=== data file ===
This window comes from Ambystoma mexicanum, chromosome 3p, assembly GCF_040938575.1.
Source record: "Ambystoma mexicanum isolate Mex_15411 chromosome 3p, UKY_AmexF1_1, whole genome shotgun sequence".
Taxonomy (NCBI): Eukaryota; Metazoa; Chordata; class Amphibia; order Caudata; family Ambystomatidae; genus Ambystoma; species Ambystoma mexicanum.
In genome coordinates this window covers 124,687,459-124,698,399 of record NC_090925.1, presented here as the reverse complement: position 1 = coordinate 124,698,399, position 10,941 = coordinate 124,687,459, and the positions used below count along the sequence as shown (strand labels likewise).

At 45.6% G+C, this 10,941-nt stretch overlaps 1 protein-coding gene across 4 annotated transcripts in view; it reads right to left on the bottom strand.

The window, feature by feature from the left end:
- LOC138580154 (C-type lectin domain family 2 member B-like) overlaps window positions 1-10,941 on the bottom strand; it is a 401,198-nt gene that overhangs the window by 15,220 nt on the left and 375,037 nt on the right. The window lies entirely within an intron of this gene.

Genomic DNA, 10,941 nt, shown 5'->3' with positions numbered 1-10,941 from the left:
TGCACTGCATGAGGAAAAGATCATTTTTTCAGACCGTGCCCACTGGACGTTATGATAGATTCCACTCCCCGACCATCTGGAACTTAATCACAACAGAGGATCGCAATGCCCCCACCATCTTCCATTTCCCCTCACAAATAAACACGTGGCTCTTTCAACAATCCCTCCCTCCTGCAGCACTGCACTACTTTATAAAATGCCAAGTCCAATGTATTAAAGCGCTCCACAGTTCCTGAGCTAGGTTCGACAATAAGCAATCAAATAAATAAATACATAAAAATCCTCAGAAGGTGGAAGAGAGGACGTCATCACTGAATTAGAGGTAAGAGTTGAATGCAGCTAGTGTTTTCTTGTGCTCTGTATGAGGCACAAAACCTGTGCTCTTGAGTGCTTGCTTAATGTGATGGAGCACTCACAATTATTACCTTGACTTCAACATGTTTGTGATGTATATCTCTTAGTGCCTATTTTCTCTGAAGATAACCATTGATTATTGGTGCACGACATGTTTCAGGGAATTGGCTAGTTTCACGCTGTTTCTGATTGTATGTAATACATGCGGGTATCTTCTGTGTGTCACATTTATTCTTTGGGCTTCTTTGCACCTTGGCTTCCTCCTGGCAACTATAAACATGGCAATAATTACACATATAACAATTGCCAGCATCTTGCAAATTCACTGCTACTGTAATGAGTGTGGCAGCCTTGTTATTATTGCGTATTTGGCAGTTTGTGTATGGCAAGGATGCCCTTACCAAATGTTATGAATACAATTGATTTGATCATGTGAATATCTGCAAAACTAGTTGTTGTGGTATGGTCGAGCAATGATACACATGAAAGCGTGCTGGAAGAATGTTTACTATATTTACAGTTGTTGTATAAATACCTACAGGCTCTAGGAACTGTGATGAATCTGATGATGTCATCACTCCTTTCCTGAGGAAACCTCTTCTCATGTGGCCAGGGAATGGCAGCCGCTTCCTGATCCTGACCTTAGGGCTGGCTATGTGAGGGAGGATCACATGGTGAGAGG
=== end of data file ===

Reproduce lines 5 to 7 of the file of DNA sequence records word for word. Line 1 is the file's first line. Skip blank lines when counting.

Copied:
At 45.6% G+C, this 10,941-nt stretch overlaps 1 protein-coding gene across 4 annotated transcripts in view; it reads right to left on the bottom strand.

The window, feature by feature from the left end:
- LOC138580154 (C-type lectin domain family 2 member B-like) overlaps window positions 1-10,941 on the bottom strand; it is a 401,198-nt gene that overhangs the window by 15,220 nt on the left and 375,037 nt on the right. The window lies entirely within an intron of this gene.